Pipe Bomb Locks Down Ariz. Nuke Plant-Worker Identified
WINTERSBURG, Ariz. (AP) — Security officials at the nation’s largest nuclear power plant detained a contract worker with a small pipe bomb in the back of his pickup truck Friday, authorities said.
The Department of Homeland Security said there was no known terrorism link to the incident at Palo Verde Nuclear Generating Station west of Phoenix.
The worker, Roger William Hurd, told investigators he didn’t know how the bomb got in his truck and was released Friday afternoon.
Palo Verde officials said they pulled Hurd’s security clearances and won’t allow him back until they know more about what happened.
“He won’t just drive up to work again like nothing had happened,” plant spokesman Jim McDonald said. “We’re going to have to look at the investigation. We’re not making any assumptions.”
Hurd, 61, was stopped and detained at the entrance of the nuclear generating plant, about a half mile from the containment domes where the plant’s nuclear material is stored, McDonald said. Security officials then put the nuclear station on lockdown for a few hours, prohibiting anyone from entering or leaving the facility until Friday afternoon.
Authorities described the device as a six-inch capped explosive made of galvanized pipe that contained suspicious residue. Tom Mangan, a spokesman for the Bureau of Alcohol, Tobacco, Firearms and Explosives, said it was likely homemade.
“If this thing went off in the bed of the truck, it certainly would put a hole in it,” Mangan said. “It was rather crude in construction, but it could certainly injure somebody.”
Capt. Paul Chagolla with the Maricopa County Sheriff’s Office said the pipe was not hidden. He said Hurd normally drove a motorcycle to work but was in a truck Friday because of the cool weather.
Sheriff’s officials rendered the device safe.
Hurd later told investigators the bomb wasn’t his, and he had no idea where it came from, Sheriff Joe Arpaio said.
“So, the mystery is how did that pipebomb get into his truck? Arpaio said. “What’s the motive to someone to put this in his truck? I don’t know. Was it a disgruntled employee? I don’t know. Were they trying to target him?”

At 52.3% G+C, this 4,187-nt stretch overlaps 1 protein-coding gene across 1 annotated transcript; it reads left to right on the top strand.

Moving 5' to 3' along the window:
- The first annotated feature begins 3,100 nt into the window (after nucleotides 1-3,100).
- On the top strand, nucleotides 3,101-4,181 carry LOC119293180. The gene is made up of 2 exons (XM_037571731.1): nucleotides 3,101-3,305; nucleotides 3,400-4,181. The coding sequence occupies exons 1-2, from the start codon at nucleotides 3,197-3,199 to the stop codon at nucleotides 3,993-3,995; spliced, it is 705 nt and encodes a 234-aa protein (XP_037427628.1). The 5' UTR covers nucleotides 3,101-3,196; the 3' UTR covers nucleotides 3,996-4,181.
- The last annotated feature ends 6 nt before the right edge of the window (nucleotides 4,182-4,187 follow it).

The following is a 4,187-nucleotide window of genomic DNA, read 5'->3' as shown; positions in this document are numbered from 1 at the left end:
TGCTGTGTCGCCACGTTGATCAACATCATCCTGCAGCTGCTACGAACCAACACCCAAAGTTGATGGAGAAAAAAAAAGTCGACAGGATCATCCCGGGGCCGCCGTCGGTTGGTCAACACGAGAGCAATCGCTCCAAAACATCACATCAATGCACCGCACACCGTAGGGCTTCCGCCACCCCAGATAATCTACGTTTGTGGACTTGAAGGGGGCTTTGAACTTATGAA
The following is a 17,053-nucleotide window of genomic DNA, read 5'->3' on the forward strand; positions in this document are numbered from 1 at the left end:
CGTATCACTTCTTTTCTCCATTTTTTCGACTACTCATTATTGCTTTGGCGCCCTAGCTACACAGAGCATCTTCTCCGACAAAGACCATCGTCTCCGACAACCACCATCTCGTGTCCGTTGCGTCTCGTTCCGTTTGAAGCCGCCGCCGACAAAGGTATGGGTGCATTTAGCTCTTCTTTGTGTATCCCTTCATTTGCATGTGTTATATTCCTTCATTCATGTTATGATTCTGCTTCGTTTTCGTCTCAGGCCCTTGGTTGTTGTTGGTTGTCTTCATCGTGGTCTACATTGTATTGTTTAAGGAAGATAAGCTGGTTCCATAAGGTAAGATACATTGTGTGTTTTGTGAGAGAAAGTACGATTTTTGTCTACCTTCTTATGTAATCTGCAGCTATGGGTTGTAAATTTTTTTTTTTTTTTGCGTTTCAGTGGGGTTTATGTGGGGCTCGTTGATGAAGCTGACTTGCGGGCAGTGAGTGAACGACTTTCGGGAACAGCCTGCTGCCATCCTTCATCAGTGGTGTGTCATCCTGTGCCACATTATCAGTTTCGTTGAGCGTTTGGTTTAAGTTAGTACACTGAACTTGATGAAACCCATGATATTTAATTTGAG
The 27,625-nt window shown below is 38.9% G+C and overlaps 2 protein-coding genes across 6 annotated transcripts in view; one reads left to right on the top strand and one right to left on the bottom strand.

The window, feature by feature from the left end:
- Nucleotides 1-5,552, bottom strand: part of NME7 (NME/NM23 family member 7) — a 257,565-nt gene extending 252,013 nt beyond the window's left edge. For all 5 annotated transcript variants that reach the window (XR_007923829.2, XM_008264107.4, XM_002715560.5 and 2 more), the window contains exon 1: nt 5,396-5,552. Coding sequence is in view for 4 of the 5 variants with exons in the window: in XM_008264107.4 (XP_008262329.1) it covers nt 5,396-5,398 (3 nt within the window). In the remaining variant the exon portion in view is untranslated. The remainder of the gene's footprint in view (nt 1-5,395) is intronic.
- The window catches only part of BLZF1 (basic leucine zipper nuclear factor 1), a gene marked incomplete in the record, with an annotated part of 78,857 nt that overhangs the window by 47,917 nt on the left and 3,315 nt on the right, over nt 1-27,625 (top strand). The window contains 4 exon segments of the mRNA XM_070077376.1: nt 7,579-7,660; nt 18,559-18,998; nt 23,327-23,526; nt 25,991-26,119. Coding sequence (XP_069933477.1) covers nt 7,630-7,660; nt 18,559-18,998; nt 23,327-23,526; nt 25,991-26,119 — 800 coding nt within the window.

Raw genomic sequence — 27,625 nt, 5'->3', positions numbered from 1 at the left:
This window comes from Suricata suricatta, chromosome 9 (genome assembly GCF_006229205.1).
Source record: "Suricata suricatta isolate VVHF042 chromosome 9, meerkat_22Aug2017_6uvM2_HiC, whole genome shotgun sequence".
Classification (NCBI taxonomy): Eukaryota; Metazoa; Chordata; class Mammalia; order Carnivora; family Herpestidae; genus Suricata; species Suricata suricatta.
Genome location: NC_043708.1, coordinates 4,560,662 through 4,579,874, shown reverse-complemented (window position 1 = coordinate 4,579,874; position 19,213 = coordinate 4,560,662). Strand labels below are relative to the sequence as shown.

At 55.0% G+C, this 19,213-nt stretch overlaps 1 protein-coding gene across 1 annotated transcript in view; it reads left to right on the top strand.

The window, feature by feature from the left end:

Arpaio said investigators searched Hurd’s home but found nothing to helpful. Hurd wasn’t arrested, and Arpaio said he expects Hurd to help with the investigation.
Nobody answered the door at Hurd’s apartment in Goodyear, Ariz. Messages left by The Associated Press at numbers listed for Hurd in Arizona and Hartsville, S.C., weren’t immediately returned.
Doug Walters, the senior director of security for the Nuclear Energy Institute, the industry’s trade group, said Palo Verde’s response was “exactly what you would expect it to be.”
“We have a checkpoint for this reason,” Walters said. “They were able to identify a suspicious item in the truck. I don’t know what they could have done differently.”
Hurd worked as a procurement engineer, responsible for evaluating equipment purchases for the plant, Palo Verde officials said.
He had access to protected areas but hadn’t been in any such area since Aug. 21, said Randy Edington, the chief nuclear officer for plant operator Arizona Public Service Co.
Edington said Hurd would have had access to the reactors but officials didn’t know the last time he would have been near the reactors.
The incident was considered an “unusual event” — the lowest of four emergencies the plant can declare, said Jim Melfi, an inspector with the U.S. Nuclear Regulatory Commission.
There was no threat to the public, McDonald said.
McDonald wouldn’t say which company employed Hurd. Like everyone who has access to the plant, Hurd submitted to a background check.
Workers also must pass through two security checkpoints to get inside one of the plant’s three containment domes, which house the radioactive nuclear material. One of the checkpoints includes an automated system that sniffs workers for the presence of bomb-making materials, McDonald said.
Palo Verde, operated by Arizona Public Service Co., is the nation’s largest nuclear power plant both in size and capacity. Located in Wintersburg about 50 miles west of downtown Phoenix, the plant supplies electricity to about 4 million customers in Arizona, New Mexico, Texas and California.
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